You have to hand it to ASO, this Tour de France is coming down to the last climb and what a climb: Alpe d'Huez.
Whoever wrote the script has done it perfectly. Even better, Nairo Quintana has taken back 30 seconds on La Toussuire and Chris Froome doesn't look as invincible as he did coming into the last stages. That's hardly surprising giving the intensity and the relentless pressure he's been facing in and out of the race. I’m not sure that I agree with people booing Sky, but it's certainly not unusual given the importance of the event and some fans wanting to see their heroes do well. At least Romain Bardet has saved French honour with some brilliant rides and is still in with a slight hope of securing the climbers jersey.
Geraint Thomas' crash looks like it's cost him more than his favourite pair of Oakleys, but any kind of fall costs you vital energy in the Tour and affects your recovery. I suspect accumulative efforts from earlier in the race and then the fall have finally caught up with him. It's a cruel blow for his GC place and it also means Chris Froome has one less teammate to use up. If it hadn't been for Wout Poels burying himself on the Col du Glandon when he was the last Sky rider within sight of the yellow jersey, then Froome would have been in a more worrying situation than just having to keep a reasonable gap to Vincenzo Nibali.
The question of did Nibali see the race leader with a problem will be a subject of much discussion for all of 30 seconds. He most likely did and he most likely was going to attack near there anyway, but given they aren't exactly friends then don't be surprised if there was some payback going on. I imagine if Nibali can be involved in the GC battle between Quintana and Froome on the last climb of the Tour then he won't be speaking much English.
So can Qunitana take back two and half minutes on the famous 21 bends? Well, looking at it logically he only managed 30 seconds on la Toussuire then the answer is no. But then again that climb wasn't as steep as the Alpe, so on a terrain better suited to a pure climber the Movistar rider has a slim chance. He'll have to go from the first ramps though and hope that Froome crumbles under the pressure. If that's one of the scenarios written by the race direction when they thought up this route, then the Colombian television and radio will be ecstatic and will make good viewing in itself.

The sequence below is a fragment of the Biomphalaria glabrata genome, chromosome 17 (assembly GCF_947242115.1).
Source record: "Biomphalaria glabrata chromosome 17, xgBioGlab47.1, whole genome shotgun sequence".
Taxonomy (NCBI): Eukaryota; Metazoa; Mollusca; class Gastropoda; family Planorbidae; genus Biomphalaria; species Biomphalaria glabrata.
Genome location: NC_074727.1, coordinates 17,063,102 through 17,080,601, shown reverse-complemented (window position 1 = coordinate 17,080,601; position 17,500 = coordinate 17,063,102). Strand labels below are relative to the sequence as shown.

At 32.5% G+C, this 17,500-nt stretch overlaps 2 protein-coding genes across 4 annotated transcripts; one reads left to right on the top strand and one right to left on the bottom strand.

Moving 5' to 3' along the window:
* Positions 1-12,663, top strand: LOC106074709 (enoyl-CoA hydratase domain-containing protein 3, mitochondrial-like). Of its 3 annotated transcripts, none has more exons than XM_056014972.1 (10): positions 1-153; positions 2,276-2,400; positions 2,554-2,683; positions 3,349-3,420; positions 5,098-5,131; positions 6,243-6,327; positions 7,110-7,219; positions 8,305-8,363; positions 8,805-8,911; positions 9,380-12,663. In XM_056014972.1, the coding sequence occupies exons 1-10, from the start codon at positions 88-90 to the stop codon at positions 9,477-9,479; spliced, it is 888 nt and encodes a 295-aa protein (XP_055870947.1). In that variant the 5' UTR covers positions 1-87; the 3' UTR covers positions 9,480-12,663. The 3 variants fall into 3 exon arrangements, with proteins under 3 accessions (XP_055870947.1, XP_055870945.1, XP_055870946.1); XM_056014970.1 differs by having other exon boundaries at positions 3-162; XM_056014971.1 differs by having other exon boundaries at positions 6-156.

There are a lot of ifs and maybes before that happens, but if Sky can keep control of what's happening during the last stage before the Paris procession then no doubt the race leader would like to rewrite his memories of Alpe d'Huez with a spectacular win. I can't see him getting a hunger knock like he did in 2013 as this time the stage is shorter and there are clearer opportunities to refuel, but if anything happens mechanically or if he suffers a puncture at the wrong time then all hell will let loose. Then we might be saying hello to Astana and Vincenzo Nibali again.
Of course, for it all to be really perfect for France then stage 20 would see Thomas Voeckler grimace, gurn and generally pull all his funny-face repertoire before out-sprinting Romain Bardet and Thibault Pinot, five minutes in front of the GC race. Don't laugh, stranger things have happened.
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Robert Millar was one of the last pure climbers of the Tour de France, winning several stages in the mountain stages and finishing fourth overall in 1984. He is also the only English speaker to have ever won the prestigious polka-dot jersey climber's competition jersey.
Millar retired in 1995 but has continued to follow the sport closely. He was often critical of the media and quickly cuts through the excuses and spin to understand why and how riders win and lose.
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